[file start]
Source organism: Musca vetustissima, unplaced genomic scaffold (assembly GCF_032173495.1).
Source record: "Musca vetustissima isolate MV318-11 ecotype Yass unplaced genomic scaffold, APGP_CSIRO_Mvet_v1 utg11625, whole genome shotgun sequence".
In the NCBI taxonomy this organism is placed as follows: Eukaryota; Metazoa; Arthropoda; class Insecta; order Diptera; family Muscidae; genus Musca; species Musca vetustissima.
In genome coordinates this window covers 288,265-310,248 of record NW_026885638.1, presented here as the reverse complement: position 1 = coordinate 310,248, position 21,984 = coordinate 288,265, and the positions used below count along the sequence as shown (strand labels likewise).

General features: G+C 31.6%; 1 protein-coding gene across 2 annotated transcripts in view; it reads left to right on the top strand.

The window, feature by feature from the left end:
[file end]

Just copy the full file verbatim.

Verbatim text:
Source organism: Musca vetustissima, unplaced genomic scaffold (assembly GCF_032173495.1).
Source record: "Musca vetustissima isolate MV318-11 ecotype Yass unplaced genomic scaffold, APGP_CSIRO_Mvet_v1 utg11625, whole genome shotgun sequence".
In the NCBI taxonomy this organism is placed as follows: Eukaryota; Metazoa; Arthropoda; class Insecta; order Diptera; family Muscidae; genus Musca; species Musca vetustissima.
In genome coordinates this window covers 288,265-310,248 of record NW_026885638.1, presented here as the reverse complement: position 1 = coordinate 310,248, position 21,984 = coordinate 288,265, and the positions used below count along the sequence as shown (strand labels likewise).

General features: G+C 31.6%; 1 protein-coding gene across 2 annotated transcripts in view; it reads left to right on the top strand.

The window, feature by feature from the left end: